Ethical pitfalls for solo and small firm attorneys
Client grievances are more likely to be filed against solos and small firm practitioners than other attorneys, and those lawyers can ill afford to spend time responding, including going to court, given that there are often no colleagues to pick up one’s case for them.
In a recent ABA CLE program, “Ethical Pitfalls for Solo and Small Firm Attorneys,” a panel of experts provided tips to help avoid grievances.
Panelist Paula Frederick, general counsel for the State Bar of Georgia, outlined the problem of the lack of adequate communication with one’s client. The issue of communication is covered in Model Rule 1.4. Rule 1.4.4 relative to “promptly” replying to the client can be tricky and may cause the most problems, said Frederick.
Lawyers can use their staff to help service clients, but attorneys must ensure that unauthorized practice of law does not occur, said panelists.
In order to curtail problems, a lawyer should manage the expectations of his client. In doing so, understanding that there may be generational differences is helpful. Among a generation that routinely uses instant messaging, “promptly” may be a very high bar indeed. Frederick noted that instant messaging is a very casual form of communication, and may not be appropriate for lawyer-client communications.
Discussing expectations and setting parameters at the initial consultation with a client or potential client is wise. A client needs to understand that you may not be reading your e-mail at 9 p.m.
Regular communicating, even when there is nothing new to report on a client’s case is also a good idea. Lawyers may want to send out a letter once each month on a given date, Frederick advised. Clients then know that they are still on their lawyers’ radar screen.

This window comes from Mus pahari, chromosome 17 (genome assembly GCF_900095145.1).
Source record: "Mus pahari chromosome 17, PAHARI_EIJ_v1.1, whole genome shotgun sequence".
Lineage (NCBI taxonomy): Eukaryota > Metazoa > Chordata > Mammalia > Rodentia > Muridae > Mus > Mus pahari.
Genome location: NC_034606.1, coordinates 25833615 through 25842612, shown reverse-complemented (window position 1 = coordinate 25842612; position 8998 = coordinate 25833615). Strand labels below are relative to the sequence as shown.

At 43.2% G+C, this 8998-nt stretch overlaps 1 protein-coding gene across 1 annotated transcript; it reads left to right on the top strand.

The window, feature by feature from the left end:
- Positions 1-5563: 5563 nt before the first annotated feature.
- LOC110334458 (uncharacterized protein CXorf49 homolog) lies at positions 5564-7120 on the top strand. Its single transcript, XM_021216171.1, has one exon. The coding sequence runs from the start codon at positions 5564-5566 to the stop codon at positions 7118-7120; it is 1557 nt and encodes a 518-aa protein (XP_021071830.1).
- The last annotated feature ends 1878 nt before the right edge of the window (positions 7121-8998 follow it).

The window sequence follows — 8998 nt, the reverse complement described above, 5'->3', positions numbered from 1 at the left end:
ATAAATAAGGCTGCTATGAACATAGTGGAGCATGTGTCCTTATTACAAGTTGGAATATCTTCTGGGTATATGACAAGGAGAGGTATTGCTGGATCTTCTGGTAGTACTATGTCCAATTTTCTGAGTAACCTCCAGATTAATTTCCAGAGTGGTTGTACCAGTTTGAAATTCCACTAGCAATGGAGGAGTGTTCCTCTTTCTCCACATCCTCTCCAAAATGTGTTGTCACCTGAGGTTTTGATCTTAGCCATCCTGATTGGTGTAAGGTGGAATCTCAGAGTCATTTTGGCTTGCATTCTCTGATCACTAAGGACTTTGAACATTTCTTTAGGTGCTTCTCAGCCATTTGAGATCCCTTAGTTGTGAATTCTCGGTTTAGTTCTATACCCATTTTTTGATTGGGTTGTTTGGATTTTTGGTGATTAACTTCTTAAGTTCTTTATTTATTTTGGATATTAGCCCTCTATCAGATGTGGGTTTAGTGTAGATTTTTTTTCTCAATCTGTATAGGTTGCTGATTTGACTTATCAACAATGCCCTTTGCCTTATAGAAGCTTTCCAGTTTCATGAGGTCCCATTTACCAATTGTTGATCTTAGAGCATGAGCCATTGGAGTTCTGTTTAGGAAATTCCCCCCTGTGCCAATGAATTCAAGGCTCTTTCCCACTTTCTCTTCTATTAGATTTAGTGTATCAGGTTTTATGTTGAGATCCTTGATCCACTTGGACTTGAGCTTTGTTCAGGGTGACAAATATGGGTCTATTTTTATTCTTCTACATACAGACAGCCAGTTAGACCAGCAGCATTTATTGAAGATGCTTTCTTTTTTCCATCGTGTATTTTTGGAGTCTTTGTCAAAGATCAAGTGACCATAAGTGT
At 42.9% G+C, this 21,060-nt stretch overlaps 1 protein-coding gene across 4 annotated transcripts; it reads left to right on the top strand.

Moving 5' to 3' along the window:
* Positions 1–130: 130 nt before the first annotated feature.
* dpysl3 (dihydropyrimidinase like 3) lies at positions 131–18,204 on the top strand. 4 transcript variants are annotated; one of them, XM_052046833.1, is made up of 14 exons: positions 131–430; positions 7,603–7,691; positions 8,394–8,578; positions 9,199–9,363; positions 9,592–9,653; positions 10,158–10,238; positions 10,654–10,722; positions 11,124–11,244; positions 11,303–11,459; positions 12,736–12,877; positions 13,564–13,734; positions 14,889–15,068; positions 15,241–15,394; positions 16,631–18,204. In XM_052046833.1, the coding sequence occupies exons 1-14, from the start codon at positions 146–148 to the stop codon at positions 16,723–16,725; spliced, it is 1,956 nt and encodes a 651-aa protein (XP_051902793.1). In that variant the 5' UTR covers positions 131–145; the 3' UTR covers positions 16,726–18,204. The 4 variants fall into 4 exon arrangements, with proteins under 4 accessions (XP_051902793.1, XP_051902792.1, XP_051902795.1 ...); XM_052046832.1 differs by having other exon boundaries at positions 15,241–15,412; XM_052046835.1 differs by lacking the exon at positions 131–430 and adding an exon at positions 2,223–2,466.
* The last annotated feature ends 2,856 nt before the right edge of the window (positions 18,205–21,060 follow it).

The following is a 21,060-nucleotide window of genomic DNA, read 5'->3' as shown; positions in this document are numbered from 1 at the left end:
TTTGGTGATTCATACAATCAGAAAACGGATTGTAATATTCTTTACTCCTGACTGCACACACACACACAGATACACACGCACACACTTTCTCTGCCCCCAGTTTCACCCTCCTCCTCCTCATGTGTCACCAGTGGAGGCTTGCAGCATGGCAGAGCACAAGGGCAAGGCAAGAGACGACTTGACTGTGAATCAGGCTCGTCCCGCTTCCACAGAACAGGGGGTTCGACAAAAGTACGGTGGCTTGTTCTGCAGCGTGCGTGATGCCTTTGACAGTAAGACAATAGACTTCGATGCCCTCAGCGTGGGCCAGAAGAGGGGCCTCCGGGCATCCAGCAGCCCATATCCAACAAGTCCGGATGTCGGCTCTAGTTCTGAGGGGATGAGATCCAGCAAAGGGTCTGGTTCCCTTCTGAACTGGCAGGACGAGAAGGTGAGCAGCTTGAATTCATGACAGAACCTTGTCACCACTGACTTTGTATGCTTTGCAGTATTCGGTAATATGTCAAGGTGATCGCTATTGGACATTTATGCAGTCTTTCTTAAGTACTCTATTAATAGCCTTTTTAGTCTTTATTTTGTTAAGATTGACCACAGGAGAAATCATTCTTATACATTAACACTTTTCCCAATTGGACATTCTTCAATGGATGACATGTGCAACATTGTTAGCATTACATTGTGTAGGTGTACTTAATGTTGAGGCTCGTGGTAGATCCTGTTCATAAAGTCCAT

Lawyers can use their staff to help service clients, but they should ensure they’re properly trained, continued Frederick. Staff can answer many questions about upcoming court dates and similar administrative issues. It is the staff who often have the client’s file, after all, but a lawyer as supervisor needs to make sure that unauthorized practice of law does not occur.
While lawyers are often reluctant to talk about money, panelists said it’s a must. Not doing so leaves the door open to clients being surprised when bills come, and can lead to their filing grievances.
Back to top
Two additional tips offered by Frederick: “Don’t practice in isolation” and “Treat people with respect.” Solos may not have colleagues down the hall from them, but there are resources available. SoloSez, a LISTSERV available to ABA members and non-members alike, allows lawyers to post questions and solicit input from fellow solos or small firm practitioners. Additional bar resources include law practice management assistance and a venue to develop mentor relationships. As to treating clients with respect: “Be firm, but treat them with respect. If you’re wrong, apologize,” said Frederick.
Jeffrey Allen, principal of Graves & Allen in Oakland, Calif., provided additional advice. He cautioned that no form of communication, other than sitting in the same room as a client, is completely secure. He noted that while e-mail has its potential dangers, snail mail sometimes doesn’t reach its destination and can also be “hacked.”
Another tip from Allen: “If you’re using technology, use it properly and have the adequate training.”
The CLE program was sponsored by the General Practice, Solo & Small Firm Division, Center for Professional Responsibility, and Center for Continuing Legal Education.
In addition to Frederick and Allen, Judge Jennifer Rymell, Tarrant County Court of Law #2, Fort Worth, Texas, served as a panelist; James L. Schwartz, James L. Schwartz & Associates, Chicago, moderated the program.